At an occasionally raucous Aquinnah special town meeting last Thursday, voters made at least two things clear: that there is support for town action on wind energy, and that they view a proposed energy bylaw as a rush job prepared without nearly enough community involvement.

The bylaw was postponed indefinitely at a meeting attended by 42 voters. But a second, more conceptual article supporting the ongoing investigation of community wind was resoundingly approved.

In response, yesterday plans were under way at the town level to resurrect the pioneering energy bylaw. A special meeting of the selectmen is scheduled for 9 a.m. Thursday. At the meeting, chairman Jim Newman will propose a committee be formed to look over the language and content of the bylaw.

“Right now I’m attempting to put a group together to help revise the bylaw and make something clear that we can wrap our arms round,” said Mr. Newman, “We want to make sure it’s available to all the town and that there’s total transparency.”

The bylaw focuses purely on wind turbines and would accompany an energy district of critical planning concern for Aquinnah, the only Island town with its own townwide district of critical planning concern. The bylaw includes regulation on both communal wind energy development and for residential turbine construction. State law requires that the two be enacted together.

Discussion in the old town hall Thursday focused on the process by which the bylaw had reappeared on a town meeting warrant, and rarely extended to the actual substance of the bylaw.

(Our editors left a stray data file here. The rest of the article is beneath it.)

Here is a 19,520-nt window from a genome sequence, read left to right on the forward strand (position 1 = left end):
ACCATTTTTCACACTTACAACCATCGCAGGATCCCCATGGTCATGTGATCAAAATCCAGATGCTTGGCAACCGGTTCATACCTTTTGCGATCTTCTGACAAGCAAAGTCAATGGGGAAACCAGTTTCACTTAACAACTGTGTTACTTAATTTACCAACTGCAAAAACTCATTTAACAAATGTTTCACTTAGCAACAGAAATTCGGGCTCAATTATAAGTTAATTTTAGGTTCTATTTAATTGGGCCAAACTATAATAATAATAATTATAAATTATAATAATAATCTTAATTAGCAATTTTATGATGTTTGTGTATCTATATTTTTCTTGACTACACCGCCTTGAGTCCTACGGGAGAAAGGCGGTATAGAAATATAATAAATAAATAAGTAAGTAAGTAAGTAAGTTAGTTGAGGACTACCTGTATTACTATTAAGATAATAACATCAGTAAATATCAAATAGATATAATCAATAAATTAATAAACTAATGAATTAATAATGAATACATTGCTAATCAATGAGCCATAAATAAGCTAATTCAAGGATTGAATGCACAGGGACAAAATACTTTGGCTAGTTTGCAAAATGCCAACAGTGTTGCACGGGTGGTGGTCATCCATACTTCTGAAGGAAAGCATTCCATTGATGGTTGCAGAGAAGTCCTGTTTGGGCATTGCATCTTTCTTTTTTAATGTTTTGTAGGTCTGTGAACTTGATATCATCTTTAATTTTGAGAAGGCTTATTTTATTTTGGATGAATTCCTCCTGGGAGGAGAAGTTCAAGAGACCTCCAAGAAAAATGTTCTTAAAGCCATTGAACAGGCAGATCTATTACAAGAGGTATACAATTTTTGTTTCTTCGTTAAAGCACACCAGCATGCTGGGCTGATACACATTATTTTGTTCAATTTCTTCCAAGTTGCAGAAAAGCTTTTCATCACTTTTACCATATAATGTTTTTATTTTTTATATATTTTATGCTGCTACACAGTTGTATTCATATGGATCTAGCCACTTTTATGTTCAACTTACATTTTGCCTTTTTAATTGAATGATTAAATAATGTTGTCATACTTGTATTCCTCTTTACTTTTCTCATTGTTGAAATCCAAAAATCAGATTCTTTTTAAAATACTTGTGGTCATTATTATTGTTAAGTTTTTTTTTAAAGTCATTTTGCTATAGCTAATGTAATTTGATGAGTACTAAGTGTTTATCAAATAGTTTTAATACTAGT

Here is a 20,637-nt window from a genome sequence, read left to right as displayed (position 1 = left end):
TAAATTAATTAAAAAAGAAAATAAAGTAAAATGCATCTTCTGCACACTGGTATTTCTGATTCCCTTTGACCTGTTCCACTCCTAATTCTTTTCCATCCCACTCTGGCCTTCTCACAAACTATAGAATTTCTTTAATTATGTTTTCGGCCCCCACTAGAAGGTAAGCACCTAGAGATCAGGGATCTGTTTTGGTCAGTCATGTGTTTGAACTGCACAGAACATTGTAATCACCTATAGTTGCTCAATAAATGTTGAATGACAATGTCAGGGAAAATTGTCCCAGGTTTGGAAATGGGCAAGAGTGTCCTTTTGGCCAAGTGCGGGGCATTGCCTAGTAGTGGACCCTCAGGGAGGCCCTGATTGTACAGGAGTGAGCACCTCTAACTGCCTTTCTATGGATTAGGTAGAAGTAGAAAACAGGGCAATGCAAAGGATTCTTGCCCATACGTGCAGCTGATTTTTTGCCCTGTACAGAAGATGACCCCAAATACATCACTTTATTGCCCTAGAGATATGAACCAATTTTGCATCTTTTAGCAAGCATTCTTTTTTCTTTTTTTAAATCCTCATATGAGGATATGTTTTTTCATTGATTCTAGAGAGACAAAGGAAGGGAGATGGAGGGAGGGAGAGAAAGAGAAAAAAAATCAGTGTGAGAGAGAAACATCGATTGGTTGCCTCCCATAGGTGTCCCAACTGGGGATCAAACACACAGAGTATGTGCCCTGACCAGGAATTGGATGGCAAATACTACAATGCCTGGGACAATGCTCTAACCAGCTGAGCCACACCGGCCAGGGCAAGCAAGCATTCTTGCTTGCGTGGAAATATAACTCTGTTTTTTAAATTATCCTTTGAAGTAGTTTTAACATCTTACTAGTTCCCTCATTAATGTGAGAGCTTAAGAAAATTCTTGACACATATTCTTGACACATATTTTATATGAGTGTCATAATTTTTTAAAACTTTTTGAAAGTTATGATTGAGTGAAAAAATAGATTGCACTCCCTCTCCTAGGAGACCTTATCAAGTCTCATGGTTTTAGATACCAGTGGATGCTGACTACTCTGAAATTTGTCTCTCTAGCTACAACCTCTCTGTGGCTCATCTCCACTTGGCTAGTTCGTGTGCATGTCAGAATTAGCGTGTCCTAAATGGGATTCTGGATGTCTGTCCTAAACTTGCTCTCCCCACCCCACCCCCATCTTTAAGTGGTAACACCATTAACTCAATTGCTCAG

Selectman Camille Rose who is also chairman of the planning board spearheaded the community wind project together with Carlos Montoya, also a member of the planning board.

In response to the concerns voiced by voters at the annual town meeting in June, Ms. Rose and Mr. Montoya published a list of six proposed amendments in an e-mail sent to several dozen residents last Tuesday. The amendments were available as a printout at the meeting.

“I haven’t even read the amendments, I’m not on the mailing list,” said former selectman Jeffrey Madison. “If the changes [in these amendments] are substantive I don’t know that the town residents have been sufficiently informed. And [if they haven’t] then the wishes expressed at the annual town meeting have not been addressed. Either way I there’s a failure here.”

Ms. Rose responded to the complaints. “This process started nine months ago,” she said. “We’ve had nine public hearings, with lots of publicity. And basically, no one came. There was no citizen participation. It became clear at a certain point that people expect you to do something and present them with the finished product. The idea of more public hearings becomes absurd. I think we should use the democratic process tonight regardless of procedure.”

Mr. Madison again pointed out that no public hearings were held following the annual town meeting.

“With all due respect for what is, overwhelmingly, good work you do for this town,” he said, “there have been no meetings where the public can give input. How is it fair to ask people to vote on it?”